Technology and Tots

Back in the day when I worked in a Reggio-inspired daycare program, children would ask questions and teachers would rush around on our breaks and after work to put together books, pictures and hands-on learning experiences to reflect the interests and inquiries of the children. Often, the programming took a few days to put together, and interest in the topic needed to be re-kindled in some cases. We didn’t have access to mobile technology with Google search engines and YouTube at our fingertips. We did the best we could with the resources available to us, which included the public library and books and manipulatives that we had purchased and stored in our homes “just in case” kids demonstrated an interest in life cycles, insects, etc. 
Parents are often upset by the presence of technology in classrooms. I fully understand their concerns, especially as Willow’s daddy and I have done the research and have limited the amount of screen time our daughter is exposed to. Concerns around the overuse of technology are legitimate. We don’t want to be raising a generation of children who are glued to endless YouTube streams and can’t sit still for more than two minutes without playing a highly stimulating video game. We don’t want kids glued to a screen all day instead of solving problems with real materials and people. We don’t want kids watching television instead of getting outside in the fresh air to move their bodies and learn about balance, cooperation, and managing risk.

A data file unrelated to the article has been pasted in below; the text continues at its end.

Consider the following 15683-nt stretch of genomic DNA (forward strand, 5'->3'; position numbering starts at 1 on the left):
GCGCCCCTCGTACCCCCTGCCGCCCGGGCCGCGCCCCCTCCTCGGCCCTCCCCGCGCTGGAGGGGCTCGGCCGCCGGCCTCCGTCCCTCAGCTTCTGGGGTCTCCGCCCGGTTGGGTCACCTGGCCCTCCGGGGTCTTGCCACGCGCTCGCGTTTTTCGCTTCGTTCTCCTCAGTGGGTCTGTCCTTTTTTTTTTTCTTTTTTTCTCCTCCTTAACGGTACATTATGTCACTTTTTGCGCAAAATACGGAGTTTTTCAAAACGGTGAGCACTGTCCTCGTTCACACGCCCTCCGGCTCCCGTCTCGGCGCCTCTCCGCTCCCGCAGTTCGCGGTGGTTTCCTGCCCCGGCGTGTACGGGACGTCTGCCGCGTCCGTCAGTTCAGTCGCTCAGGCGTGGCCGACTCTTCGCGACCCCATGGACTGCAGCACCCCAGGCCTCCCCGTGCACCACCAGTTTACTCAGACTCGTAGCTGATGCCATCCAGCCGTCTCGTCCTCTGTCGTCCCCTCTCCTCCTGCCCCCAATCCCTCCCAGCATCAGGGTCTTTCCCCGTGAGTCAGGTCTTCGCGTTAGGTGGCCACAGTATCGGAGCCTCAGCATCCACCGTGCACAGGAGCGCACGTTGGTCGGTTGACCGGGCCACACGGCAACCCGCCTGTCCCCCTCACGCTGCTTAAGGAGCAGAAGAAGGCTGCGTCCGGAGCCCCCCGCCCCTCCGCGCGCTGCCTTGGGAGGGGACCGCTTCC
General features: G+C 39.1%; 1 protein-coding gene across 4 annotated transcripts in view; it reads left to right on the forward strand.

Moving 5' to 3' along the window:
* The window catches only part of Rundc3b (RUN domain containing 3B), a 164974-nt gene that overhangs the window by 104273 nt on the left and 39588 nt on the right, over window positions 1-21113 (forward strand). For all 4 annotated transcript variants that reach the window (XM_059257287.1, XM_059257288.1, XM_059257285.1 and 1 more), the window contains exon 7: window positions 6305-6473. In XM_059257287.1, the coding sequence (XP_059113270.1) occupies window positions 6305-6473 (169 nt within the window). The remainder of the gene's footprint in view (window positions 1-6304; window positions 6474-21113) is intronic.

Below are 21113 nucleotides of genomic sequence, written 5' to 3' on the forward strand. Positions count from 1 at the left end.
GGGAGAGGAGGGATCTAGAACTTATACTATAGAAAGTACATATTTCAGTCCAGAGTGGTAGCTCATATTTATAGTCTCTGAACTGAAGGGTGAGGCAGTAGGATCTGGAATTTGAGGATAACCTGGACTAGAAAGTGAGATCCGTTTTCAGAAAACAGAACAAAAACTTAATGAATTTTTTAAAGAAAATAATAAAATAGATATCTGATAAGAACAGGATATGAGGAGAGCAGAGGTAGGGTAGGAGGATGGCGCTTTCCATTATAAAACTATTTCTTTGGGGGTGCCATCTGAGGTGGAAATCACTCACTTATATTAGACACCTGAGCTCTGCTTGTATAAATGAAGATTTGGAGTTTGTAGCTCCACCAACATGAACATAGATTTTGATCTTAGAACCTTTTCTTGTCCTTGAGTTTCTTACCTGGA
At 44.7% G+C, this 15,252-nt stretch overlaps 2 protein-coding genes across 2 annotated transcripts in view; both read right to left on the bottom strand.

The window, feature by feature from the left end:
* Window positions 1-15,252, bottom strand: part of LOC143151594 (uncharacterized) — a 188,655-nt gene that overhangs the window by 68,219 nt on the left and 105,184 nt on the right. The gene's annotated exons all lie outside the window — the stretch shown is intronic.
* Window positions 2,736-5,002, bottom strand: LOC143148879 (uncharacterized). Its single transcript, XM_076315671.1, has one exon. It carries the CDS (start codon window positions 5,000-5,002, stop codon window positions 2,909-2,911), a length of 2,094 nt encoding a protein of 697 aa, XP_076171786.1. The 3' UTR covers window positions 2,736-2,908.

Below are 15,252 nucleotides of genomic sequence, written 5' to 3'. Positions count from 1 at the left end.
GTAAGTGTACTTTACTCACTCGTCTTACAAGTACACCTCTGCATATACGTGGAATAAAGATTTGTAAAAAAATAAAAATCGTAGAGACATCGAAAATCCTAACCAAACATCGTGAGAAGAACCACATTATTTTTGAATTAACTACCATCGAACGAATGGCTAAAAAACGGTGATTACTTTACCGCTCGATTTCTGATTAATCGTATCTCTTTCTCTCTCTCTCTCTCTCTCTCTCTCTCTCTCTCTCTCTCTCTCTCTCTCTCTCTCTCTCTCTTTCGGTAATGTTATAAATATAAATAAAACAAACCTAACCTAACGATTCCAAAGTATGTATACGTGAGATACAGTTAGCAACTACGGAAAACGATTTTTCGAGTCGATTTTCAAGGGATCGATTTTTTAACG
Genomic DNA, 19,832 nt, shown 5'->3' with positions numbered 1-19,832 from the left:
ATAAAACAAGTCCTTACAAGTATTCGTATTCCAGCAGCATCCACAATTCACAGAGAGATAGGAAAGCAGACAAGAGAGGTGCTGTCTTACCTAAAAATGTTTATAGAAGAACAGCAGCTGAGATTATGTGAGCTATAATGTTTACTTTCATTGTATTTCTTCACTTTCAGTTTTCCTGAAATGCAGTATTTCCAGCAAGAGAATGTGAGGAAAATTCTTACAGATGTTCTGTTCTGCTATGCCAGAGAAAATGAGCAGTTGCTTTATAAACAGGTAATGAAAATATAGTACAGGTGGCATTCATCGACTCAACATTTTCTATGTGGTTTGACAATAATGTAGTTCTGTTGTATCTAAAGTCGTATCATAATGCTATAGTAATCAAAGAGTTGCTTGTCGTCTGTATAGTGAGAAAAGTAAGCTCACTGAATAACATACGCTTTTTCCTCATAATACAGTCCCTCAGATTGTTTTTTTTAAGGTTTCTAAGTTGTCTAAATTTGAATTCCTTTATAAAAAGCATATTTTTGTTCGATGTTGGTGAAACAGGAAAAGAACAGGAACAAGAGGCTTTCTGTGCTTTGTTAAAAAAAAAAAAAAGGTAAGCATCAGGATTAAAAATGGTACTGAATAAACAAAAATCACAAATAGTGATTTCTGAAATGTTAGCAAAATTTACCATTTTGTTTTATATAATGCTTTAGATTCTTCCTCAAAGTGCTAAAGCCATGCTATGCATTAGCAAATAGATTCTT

The difference between YouTube zombies with delayed language and impaired focus skills and kids who use tech as a learning tool is huge, and it often starts at home. The HOW of tech is the missing piece that most people don’t see. It’s easy to demonize technology and lump all device use into one vile category: something that should be avoided at all costs. The reality of the situation is that our children are going to be exposed to technology and an overabundance of information, whether or not we promote any kind of technology use in our homes.  
Most organizations are recommending complete abstinence from screens until the age of about 24 months. We tried to follow these guidelines, as the research on eye, brain, and speech development and screen time is pretty convincing for this age group. We don’t have “television” per se (just Netflix), so we aren’t the kind to people who have a TV running in the background all day on a news or weather channel. My partner and I often sit down to watch specific programs in the evening after Willow is asleep, so it wasn’t hard to avoid having her exposed to constant screen time as an infant and toddler. We did show her family photos on our phones and iPads, and allowed her to have FaceTime chats with long-distance relatives. 
Willow is now three years old, and she asks some really cool questions about the world around her. This morning, in the midst of a thunderstorm, she inquired as to what makes thunder. I could have easily provided a pat answer to her inquiry, such as “well, that’s just the clouds going bowling”, but I have never truly appreciated the cutesy answers that adults often give to legitimate questions posed in earnest by inquisitive children (especially as an inquisitive child myself), so I said, “That’s a great question. Let’s find out!”